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By default (without a Calibration Table loaded), Fcal assumes that there is a linear relationship between the frequency seen by the Frequency Counter and the variable to be measured. For example, a typical LM335 temperature sensor with an output of 10 mV per degree Kelvin driving a Voltage-to-Frequency converter with an output of 1000 Hz per volt will have a linear output of 10 Hz per degree Kelvin, which can be calibrated to read in Celsius or Fahrenheit. (See the Temperature To Frequency section under Fcal Circuits for a complete schematic with printed circuit board layouts.)
The Fcal High (and Low) control pairs allow you to both calibrate the sensor and tell Daqarta about the linear relationship. There are separate High Set and High Raw controls; the Set value is what the Frequency Counter readout will show (in the units to be measured, like degrees Celsius) when it sees the Raw value in Hz (or RPM or msec, in those modes).
With the above LM335 sensor plus V-F setup, if the calibrations of the sensor and V-F were both perfect, you could enter 373 for High Set and 3730 for High Raw to get a display of 373.00 degrees Kelvin when the input frequency was 3730 Hz. You could likewise use 273 for Low Set and 2730 for Low Raw.
Or if you wanted to read in degrees Celsius (which are the same size as degrees Kelvin, but with 0 Celsius = 273 Kelvin), you would use 100 for High Set and 3730 for High Raw, and use 0 for Low Set and 2730 for Low Raw.
But the above assumes that everything is perfectly calibrated; in reality that's usually not the case. The LM335 sensor is fairly accurate, for instance, but your V-F might produce something other than 1000 Hz/V. Or you might be using an ordinary diode instead of a precision sensor. (Diodes are accurate over a much wider temperature range, but each needs to be calibrated individually.)
One standard way to calibrate temperature sensors is to use boiling water to supply 100 C, and a bath of crushed ice in water to supply 0 C. (Note that there are a lot of considerations to get the most accurate temperatures, but this is the basic idea.)
To perform the calibration, you insert the probe in the boiling water and enter 100 for Set. With Fcal Off you could read the measured frequency in Hz and enter that value for Raw. However, Daqarta provides an easier way: When you enter the Set value, just conclude the entry with CTRL+Enter and the current frequency will be entered automatically as the Raw value. This will work correctly whether Fcal is On or Off.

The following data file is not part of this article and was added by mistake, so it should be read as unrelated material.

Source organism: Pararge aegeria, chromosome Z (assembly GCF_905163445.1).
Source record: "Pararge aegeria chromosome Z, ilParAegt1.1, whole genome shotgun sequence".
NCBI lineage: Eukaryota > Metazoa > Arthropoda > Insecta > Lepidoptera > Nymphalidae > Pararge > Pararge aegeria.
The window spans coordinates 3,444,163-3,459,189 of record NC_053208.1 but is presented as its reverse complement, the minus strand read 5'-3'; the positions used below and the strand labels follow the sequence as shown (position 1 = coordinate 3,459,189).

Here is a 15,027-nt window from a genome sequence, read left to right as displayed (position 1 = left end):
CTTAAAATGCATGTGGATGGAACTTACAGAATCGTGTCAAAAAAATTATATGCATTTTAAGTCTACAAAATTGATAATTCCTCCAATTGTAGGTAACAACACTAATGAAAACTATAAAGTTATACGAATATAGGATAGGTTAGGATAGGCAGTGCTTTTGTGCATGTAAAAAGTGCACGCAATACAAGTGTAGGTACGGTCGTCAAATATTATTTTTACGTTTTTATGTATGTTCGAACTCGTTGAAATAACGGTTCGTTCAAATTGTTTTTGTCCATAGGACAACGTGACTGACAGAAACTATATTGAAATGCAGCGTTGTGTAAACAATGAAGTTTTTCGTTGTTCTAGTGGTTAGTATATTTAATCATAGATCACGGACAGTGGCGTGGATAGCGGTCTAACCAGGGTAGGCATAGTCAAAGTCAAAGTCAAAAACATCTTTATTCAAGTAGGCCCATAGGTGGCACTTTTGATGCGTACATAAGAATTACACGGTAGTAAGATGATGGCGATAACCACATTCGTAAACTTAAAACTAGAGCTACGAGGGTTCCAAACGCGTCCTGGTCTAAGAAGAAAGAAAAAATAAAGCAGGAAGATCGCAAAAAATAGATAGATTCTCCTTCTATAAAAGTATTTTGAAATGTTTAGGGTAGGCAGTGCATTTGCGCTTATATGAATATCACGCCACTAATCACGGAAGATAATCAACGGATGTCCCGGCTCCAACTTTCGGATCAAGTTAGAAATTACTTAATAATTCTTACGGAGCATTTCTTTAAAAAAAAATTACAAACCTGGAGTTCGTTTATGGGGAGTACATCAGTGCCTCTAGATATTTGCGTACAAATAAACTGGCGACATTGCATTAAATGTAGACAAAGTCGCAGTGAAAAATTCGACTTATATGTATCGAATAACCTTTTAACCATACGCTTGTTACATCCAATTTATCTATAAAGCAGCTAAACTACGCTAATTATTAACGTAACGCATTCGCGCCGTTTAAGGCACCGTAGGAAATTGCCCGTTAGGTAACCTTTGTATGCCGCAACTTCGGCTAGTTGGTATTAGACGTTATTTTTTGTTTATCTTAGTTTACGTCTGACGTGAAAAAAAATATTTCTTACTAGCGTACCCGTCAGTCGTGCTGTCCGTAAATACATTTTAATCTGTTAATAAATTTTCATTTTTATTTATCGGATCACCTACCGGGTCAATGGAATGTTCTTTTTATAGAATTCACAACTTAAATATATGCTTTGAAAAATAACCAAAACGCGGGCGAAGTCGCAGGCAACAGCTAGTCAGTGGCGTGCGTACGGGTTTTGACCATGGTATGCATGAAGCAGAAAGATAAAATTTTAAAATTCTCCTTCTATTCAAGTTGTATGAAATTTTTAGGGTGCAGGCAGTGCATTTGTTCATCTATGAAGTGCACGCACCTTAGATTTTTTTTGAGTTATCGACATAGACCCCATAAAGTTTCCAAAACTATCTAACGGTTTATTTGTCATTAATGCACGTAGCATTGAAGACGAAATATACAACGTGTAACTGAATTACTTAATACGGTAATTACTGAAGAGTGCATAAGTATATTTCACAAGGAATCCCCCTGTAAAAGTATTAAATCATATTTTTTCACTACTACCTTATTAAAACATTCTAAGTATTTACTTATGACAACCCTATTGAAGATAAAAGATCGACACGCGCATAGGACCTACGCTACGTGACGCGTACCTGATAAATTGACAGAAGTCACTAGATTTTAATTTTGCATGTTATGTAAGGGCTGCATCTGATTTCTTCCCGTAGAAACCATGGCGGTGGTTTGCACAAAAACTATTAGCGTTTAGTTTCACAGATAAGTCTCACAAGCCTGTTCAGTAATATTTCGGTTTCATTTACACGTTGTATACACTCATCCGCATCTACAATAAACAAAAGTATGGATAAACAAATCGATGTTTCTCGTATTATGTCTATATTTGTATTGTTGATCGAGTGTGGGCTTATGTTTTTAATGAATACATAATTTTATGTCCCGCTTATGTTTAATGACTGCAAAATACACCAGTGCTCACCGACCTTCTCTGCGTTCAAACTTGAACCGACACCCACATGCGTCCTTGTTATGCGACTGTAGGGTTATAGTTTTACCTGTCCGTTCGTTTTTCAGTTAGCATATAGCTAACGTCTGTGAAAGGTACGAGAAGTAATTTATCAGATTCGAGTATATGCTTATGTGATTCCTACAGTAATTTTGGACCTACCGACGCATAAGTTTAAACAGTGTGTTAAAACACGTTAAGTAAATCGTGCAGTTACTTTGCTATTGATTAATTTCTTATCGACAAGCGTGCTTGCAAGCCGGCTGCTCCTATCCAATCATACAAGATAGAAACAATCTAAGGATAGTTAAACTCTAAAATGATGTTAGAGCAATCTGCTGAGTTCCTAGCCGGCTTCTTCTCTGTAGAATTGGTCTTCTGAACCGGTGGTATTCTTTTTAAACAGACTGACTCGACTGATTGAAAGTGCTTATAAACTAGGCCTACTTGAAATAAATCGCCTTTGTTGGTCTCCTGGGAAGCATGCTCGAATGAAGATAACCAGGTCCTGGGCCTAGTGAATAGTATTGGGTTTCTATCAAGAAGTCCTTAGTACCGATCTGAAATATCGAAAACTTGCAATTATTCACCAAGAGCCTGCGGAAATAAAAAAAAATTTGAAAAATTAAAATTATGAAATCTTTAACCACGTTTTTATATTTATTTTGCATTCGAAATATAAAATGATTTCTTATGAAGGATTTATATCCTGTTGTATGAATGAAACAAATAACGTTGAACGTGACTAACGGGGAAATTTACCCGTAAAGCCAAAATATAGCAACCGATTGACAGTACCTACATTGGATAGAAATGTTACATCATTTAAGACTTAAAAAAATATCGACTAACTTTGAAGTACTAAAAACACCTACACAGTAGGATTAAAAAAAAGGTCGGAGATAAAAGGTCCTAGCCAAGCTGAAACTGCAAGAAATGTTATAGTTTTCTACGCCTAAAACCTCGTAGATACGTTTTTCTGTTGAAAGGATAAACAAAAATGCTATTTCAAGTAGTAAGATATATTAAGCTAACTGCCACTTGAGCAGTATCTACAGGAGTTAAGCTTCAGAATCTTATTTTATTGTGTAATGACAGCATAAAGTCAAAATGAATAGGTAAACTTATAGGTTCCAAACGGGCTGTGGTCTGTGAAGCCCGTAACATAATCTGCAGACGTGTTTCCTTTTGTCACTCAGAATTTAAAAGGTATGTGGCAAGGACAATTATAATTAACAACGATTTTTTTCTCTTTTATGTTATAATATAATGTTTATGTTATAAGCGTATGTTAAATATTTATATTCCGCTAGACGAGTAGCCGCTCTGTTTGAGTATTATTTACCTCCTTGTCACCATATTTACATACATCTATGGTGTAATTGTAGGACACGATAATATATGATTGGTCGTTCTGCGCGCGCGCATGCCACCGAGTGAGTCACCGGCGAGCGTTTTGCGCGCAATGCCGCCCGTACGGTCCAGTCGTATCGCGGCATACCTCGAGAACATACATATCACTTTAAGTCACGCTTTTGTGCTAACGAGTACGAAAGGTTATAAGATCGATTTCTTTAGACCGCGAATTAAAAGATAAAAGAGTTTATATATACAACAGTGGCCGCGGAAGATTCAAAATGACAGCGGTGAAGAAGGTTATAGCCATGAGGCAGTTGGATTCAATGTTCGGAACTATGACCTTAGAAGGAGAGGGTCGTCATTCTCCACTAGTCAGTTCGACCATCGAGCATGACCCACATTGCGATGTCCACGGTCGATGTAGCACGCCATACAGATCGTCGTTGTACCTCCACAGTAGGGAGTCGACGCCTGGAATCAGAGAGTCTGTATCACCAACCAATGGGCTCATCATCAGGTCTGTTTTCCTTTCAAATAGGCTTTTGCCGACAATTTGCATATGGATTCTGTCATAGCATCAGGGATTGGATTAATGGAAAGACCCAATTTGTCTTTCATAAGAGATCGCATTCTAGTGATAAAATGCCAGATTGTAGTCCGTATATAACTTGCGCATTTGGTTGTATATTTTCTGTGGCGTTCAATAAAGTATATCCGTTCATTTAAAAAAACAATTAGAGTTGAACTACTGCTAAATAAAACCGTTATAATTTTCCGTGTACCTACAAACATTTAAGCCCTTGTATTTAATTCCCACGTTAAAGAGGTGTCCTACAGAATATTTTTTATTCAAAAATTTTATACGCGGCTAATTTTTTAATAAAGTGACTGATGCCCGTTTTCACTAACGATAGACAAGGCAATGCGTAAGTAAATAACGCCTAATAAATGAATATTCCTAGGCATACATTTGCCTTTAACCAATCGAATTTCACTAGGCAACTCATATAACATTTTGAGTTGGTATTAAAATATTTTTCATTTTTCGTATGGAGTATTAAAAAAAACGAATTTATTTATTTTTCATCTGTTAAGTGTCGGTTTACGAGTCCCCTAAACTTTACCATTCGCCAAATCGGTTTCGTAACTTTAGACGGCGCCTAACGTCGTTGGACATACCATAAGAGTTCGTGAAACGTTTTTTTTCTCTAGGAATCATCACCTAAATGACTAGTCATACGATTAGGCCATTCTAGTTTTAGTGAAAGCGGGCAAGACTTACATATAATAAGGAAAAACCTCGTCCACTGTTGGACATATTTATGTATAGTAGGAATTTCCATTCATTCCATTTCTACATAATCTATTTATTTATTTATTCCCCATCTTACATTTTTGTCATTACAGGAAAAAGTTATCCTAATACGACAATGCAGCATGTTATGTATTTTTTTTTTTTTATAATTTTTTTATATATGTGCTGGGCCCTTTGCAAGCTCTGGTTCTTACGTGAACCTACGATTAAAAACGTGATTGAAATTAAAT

Then you insert the probe in the ice bath and enter 0 for Low Set, likewise concluding the entry with CTRL+Enter to set Low Raw.
There is no actual need for boiling water and ice baths; any two known temperatures will work. You could get the known temperatures from a trusted thermometer exposed to the same temperature as the sensor being calibrated.
For best accuracy, you should use High and Low temperature values that encompass the range you are most interested in.
This same general approach is used for any type of variable. You would apply two different pressures to calibrate a pressure sensor, for example. If it senses pressure relative to ambient, you can use 0 for the Low Set value by simply disconnecting the pressure input.
Or, if you just want to read DC voltage directly using a V-F without a sensor, you would apply two different known DC voltages. Note that you can use negative values for Low Set. (Of course, this assumes your V-F has an input offset so that the negative input is still a positive frequency.)
The Temperature To Frequency circuit can easily be used for arbitrary positive-only sensor outputs just by omitting the LM335 sensor and one resistor, and possibly changing one other resistor value.
The Bipolar Voltage To Frequency circuit can be used for sensors with outputs that may include both positive and negative voltages. The given circuit handles +/-5 volt signals, but can easily be modified for other ranges.
The above discussion assumes linear sensors, but you can use nonlinear sensors such as thermocouples with a Calibration Table. The Thermocouple To Frequency circuit may be used for this application. (Note: If you use that circuit, the Calibration section there takes precedence over the information above.)
You can use the Frequency Prescaler circuit to enable the Frequency Counter to measure frequencies much higher than your sound card alone can handle. This simple circuit converts the input signal into a logic-level rectangular wave and divides the frequency by 1024 (or another selected value), so the sound card sees a low-frequency square wave that the Frequency Counter can measure.
To allow the display to show the original input frequency, the Fcal High Set value is set to 1024 (or your chosen division factor), and the Raw value is set to 1. The Fcal Low Set and Raw values must both be 0.
The Fcal dialog does not need to be open to make changes to either Fcal High control. However, since separate Fcal values are maintained for each Trigger Source channel and valid Frequency Counter mode (Hertz, RPM, and msec), you must make sure the desired source and mode are set in order to change the relevant Fcal High settings.
FcalHiSet=100 sets Fcal High Set to 100 units (degree C, etc). FcalHiSet=>1 increments it, and FcalHiSet=>-1 decrements it.
Putting an A. prefix ahead of the FcalHiSet command causes it to automatically update the High Raw value with the current frequency, just as if a manual entry had been concluded with CTRL+Enter. For example, A.FcalHiSet=100 sets High Set to 100 and updates High Raw.
FcalHiRaw is used just like FcalHiSet, except that an A. prefix does nothing.
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